Have you been happy with the way the show portrayed you?
SA: I’ve been very content with the way the show has been edited and the way it’s portrayed each of the cast members. I’ve enjoyed watching it. It’s who we are.
Ratings haven’t been strong, and some believe it’s because in portraying “regular,” everyday American Muslims, the show isn’t exciting enough.
SA: It’s important that the show stays true to what it is. It’s a show about family, about the way people embrace their lives in American society, and how they have assimilated and acculturated to live their lives being content as American and Muslim. If it had been anything else, with the disturbing and disgusting behaviors you see in other shows, in my eyes it would’ve been a failure. It’s important to have quality programming, to see the reality of a misunderstood community, and open up the minds of people to see Muslim Americans as we are – a diverse group of people living our lives in our own ways, practicing our faith in our own ways.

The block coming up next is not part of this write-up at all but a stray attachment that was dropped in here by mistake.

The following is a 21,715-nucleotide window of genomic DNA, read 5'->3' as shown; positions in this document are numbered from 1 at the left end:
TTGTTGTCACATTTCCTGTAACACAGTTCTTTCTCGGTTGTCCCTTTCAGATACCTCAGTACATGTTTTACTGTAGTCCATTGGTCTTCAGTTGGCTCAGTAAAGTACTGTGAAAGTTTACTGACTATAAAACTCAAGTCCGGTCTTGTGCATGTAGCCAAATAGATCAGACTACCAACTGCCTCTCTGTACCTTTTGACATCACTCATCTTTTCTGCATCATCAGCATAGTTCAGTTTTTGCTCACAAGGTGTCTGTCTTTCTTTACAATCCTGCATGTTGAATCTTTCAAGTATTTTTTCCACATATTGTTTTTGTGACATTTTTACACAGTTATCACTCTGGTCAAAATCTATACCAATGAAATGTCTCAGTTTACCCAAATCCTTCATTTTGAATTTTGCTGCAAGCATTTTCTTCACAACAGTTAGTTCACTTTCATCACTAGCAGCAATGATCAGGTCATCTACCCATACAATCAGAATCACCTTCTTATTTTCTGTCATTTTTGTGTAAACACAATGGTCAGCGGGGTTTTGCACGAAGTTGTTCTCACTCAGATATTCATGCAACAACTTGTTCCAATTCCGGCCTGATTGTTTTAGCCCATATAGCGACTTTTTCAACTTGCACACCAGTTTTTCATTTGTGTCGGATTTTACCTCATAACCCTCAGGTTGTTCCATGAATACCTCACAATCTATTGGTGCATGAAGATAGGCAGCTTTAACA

How has the feedback been from Muslim viewers?
SA: [The program has] done something very important – it’s created that dialogue. It also created that line of communication for other Muslims to respond to the show. For Muslims, it’s a stepping stone for us. It’s the first opportunity for a major network to create a show about Muslim Americans. So, showing [American Muslims] in any positive light is something that’s positive for the greater Muslim community. I think we should focus on that and be thankful for that instead of trying to dissect [the show].
How has the feedback been from non-Muslim viewers?
SA: The response from non-Muslins has been overwhelming. Many non-Muslims have come to me and said, “It’s really shown me a side of a community that I always misunderstood. Thank you for putting your lives out there.”
There are people, in Middle America, who have never seen a Muslim or an Arab or anyone of any ethnicity. For them, we’ve made that headway in engaging people, showing them that there they have neighbors, who look differently, and who have contributed greatly to society. I think it’s very important for people to realize we are a very diverse nation. We need to take pride in the diversity, to give us that opportunity to be successful. A show like “All-American Muslim” is giving people the chance to have those conversations.